Growing up, my dad used to tell me that if I ate burnt toast my hair would get curly. I burnt a lot of toast with our ancient Sunbeam toaster, so I heard these words almost every morning at the breakfast table. And I believed him. Why not? My dad seemed a reliable source for good information so I didn’t see the need to fact-check him. No one told me differently and my sister’s hair was definitely looking curlier. So in my mind, it became a fact. (Until my best friend set me straight and I had to accept those Farrah Fawcett curls were not in my future.)
Have you heard something said so many times that you eventually take it for fact?
“Go paperless”, “Go Green” and “Save Trees” is a common theme these days as many corporations encourage their customer to switch to electronic transactions. Marketers use digital platforms of communications under the assumption that they are being more environmentally friendly. The bottoms of emails are riddled with the words “Don’t print this. Save a tree.” You hear it and see it enough times; you start to believe it as fact.
Here’s something we hear a lot and we’d like to be that friend that sets the record straight.
Electronic communication is more environmentally friendly than print and paper.
Not necessarily. E-media also has environmental impacts.
In order to accurately assess the environmental impact of a product, we must look at its entire life cycle from how it is produced, used and disposed…cradle to grave, so to speak.
Computers, tablets and cell phones require the use of rare earth elements (REEs) that contain special properties that are crucial to devices. There are no substitutes for REEs and they are not a renewable source. Once they are gone, they are gone. The mining process to extract REEs from the earth consumes large amounts of fossil fuels and “devastates the environment”, according to Fred Bercovitch, conservation biologist at Kyoto University. Worldwide, close to 150,000 tons of REEs are used every year in the manufacture of electronic devices.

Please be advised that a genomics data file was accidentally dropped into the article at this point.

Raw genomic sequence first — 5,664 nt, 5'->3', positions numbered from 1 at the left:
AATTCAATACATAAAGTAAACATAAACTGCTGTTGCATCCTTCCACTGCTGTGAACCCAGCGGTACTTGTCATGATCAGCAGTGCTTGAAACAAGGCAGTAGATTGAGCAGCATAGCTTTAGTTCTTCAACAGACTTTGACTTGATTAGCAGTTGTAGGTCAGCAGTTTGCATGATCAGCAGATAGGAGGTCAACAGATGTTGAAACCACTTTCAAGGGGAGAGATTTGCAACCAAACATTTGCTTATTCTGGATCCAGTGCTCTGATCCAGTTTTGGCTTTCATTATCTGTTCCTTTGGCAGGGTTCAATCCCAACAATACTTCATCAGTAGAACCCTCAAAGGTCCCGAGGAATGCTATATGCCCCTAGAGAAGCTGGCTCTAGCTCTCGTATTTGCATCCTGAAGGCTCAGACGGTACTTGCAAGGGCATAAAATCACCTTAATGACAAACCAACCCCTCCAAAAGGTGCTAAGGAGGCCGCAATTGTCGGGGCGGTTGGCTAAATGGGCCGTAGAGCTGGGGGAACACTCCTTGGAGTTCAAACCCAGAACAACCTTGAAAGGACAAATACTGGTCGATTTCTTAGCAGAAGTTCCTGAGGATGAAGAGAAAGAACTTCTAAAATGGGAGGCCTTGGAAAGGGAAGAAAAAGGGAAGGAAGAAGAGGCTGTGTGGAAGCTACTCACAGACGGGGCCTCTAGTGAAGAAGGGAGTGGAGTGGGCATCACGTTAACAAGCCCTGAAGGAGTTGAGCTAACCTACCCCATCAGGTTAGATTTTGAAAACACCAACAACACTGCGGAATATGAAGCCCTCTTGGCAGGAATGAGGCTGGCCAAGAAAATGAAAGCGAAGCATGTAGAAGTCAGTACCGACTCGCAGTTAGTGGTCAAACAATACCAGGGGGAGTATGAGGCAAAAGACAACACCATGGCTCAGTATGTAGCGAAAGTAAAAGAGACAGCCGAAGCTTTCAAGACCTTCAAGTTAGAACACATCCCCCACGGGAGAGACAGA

The amount of electricity it takes to simply power our devices is staggering. Then consider all the data centers (and the Cloud) that are storing our data 24/7.
- Data centers are the largest and fasted growing consumers of electricity in the United States. In 2013, U.S. data centers consumed an estimated 91 billion kilowatt-hours of electricity (that’s enough electricity to power all the households in New York City twice over.) Consumption is on-track to reach 140 billion kilowatt-hours by 2020.
- By 2020, the Cloud will consume more energy than France, Germany, Canada and Brazil combined.
Where do our computers and cell phones go after they die? Electronic waste (or e-waste) has become a major issue as these devices continue to pile up in landfills and generate hazardous toxins and gases, not to mention that plastic doesn’t easily decompose.
- According to a report by the UNEP (United Nations Environmental Programme), the electronics industry generates 41 million tons of e-waste each year. It is forecasted to reach 50 million tons next year.
- The U.S. Environmental Protection Agency estimates that most people obtain a new cell phone about every 18 months and that only 1 to 10 % of cell phones are recycled in the USA. The rest end up in landfills as electronic waste.
60-minutes aired a story on computer disposal and the what host, Scott Pelley, described as “the dirty little secrets of the electronic age.”
“We live in an era of constant demand for more and better electronic devices.” says Dr. Bercovitch. “That demand requires more REEs, as well as more electricity for both manufacture and use of the multiple devices. This results in an unseen, but not invisible, impact on the environment.”
To be clear, we are not asking you to ditch your devices and resort to paper use only (you would have to pry my iPhone from my Kung-Fu grip). And the paper manufacturing is not exempt from it own set of environmental impacts. But we do want to offer a perspective you may not be aware of and promote facts so you can make well informed and educated decisions. In the end, it’s not digital OR paper. It’s the wise use of both.
And maybe you can tell your dad about it at the breakfast table.